- Description: M.Cur. , Group nursing therapy has been acknowledged to have an impact on women suffering from depression by Bellafoire (2005:1). However, there is no written evidence on the effectiveness of group therapy in Swaziland. It is for this reason that the researcher took the initiative of exploring how group therapy could assist women admitted at a psychiatric / mental hospital in Swaziland suffering from depression. The objective of the study was to describe group nursing therapy as a resource to assist married women suffering from depression. Another objective was to describe guidelines that can be utilised by psychiatric nurse-practitioners when assisting married women suffering from depression to mobilise resources to promote their mental health. The study was conducted through group therapy sessions. During group therapy sessions ethical measures were adhered to. Steps to ensure trustworthiness were also followed (Lincoln & Guba, 1985:290). Four aspects of trustworthiness, namely truth value, applicability, consistency and neutrality were taken into consideration. The paradigmatic perspective used in this study was guided by the theory for Health Promotion in Nursing (Rand Afrikaans University, 2002:2-8) which focuses on the whole person. A functional reasoning approach based on Botes’ model (1998:8) was followed. The design of the study utilised is a qualitative, descriptive, exploratory and contextual design (Mouton & Marais, 1990:43-44). Eight sessions of group therapy were conducted with women suffering from depression, admitted at the mental hospital. Field notes were also taken during each session. Data collected was analysed through the descriptive method suggested by Tesch (in Creswell, 1994:155). The services of an independent coder were employed. The results were tabulated according to major themes, categories and subcategories. The first major theme identified was hope among women suffering from depression related to group therapy intervention. The category that was deduced from the theme was increased self-awareness which was evidenced by the subcategory of self-disclosure, introspection, and a reduction of suicidal tendencies. The second category was that of personal growth related to the subcategories of openness, problem sharing and giving feedback. The third category was that of peace of mind related to the subcategories of improved sleep, feelings of relief because of therapy and reduction of sadness. The fourth category was that of positive independent thinking related to positive decision making about self and planning for their own future by the women. The fifth category was that of spiritual enhancement related to group therapy intervention. The subcategory identified was that of recognition of God’s power and the value of confessions. The sixth category that was deduced was that of increased social interaction related to the subcategory of development of social skills and redefinition of the self. The second theme that was deduced was that of recommendations on group therapy as a resource for women suffering from depression. The subcategories were that therapeutic groups be established and conducted in families, hospitals and communities. Guidelines were described from the findings for psychiatric nurses to use when assisting married women suffering from depression to mobilise resources and promote their mental health. Conclusions were drawn and recommendations made in relation to nursing practice, nursing education and nursing research.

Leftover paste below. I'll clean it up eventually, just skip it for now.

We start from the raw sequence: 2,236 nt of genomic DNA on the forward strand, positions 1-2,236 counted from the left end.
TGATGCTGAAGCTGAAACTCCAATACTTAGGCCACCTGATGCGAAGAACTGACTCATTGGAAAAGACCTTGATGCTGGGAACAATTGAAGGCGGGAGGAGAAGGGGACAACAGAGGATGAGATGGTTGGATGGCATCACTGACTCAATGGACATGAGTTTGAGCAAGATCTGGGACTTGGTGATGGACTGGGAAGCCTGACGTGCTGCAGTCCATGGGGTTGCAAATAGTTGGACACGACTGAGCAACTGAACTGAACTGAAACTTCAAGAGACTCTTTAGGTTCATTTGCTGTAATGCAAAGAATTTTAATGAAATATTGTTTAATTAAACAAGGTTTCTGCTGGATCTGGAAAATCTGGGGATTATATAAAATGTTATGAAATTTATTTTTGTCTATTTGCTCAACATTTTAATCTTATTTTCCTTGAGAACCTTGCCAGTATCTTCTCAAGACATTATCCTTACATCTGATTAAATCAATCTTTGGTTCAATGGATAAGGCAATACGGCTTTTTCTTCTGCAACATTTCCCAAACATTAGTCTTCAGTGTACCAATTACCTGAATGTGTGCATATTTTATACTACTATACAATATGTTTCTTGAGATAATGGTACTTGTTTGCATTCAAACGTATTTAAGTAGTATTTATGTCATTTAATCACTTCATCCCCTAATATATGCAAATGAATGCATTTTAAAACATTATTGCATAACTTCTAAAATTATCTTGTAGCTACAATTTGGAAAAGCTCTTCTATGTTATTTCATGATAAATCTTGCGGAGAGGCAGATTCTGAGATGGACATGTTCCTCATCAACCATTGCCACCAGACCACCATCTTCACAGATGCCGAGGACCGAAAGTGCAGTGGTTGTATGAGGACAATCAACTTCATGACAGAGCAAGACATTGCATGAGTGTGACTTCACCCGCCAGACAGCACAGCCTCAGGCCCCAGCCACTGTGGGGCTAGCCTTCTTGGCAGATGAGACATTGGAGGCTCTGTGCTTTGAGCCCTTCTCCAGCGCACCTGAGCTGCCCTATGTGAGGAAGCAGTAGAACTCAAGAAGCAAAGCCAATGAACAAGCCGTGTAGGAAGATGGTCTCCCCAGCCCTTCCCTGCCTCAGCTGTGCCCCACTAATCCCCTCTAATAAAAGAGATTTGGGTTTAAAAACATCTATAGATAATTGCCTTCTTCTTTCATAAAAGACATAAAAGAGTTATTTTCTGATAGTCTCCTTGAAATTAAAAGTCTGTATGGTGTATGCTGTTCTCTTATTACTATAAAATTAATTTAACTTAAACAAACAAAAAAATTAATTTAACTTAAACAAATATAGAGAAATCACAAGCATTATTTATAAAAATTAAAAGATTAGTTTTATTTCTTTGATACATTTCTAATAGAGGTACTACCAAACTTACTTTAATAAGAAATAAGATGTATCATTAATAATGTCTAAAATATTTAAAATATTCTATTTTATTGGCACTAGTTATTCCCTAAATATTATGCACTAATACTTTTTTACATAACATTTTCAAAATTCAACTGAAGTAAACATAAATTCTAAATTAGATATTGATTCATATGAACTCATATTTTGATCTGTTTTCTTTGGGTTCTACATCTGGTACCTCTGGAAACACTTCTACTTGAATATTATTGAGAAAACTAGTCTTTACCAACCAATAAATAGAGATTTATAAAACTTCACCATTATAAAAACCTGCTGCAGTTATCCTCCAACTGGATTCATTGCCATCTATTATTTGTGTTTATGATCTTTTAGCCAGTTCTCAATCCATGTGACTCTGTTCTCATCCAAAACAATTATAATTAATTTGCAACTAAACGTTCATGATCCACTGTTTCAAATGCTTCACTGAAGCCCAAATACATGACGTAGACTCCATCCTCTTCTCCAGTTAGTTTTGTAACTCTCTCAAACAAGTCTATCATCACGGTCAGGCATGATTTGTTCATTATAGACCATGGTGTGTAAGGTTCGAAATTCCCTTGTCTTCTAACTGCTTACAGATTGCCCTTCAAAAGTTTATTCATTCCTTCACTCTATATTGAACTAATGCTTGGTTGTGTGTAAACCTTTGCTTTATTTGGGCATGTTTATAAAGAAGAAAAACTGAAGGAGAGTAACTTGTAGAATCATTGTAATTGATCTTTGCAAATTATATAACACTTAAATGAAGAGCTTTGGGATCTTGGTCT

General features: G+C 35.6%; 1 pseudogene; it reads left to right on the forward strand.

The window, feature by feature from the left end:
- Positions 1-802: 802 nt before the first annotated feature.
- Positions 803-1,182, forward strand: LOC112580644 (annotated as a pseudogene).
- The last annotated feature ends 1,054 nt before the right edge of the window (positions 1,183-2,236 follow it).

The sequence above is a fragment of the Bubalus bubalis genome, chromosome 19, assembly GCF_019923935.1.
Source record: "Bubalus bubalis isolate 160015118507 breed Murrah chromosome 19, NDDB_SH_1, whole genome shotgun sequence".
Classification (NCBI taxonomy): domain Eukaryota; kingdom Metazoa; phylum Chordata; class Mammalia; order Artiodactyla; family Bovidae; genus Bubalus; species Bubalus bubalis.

- Full Text:
Die belewenis van die ko-afhanklike eggenoot van 'n alkoholafhanklike persoon
- Authors: Jacobs, Frieda Elizabeth
- Date: 2008-11-18T08:05:01Z
- Subjects: Codependency , Alcoholics' spouses , Alcoholics' family relationships
- Type: Thesis
- Identifier: uj:14711 , http://hdl.handle.net/10210/1715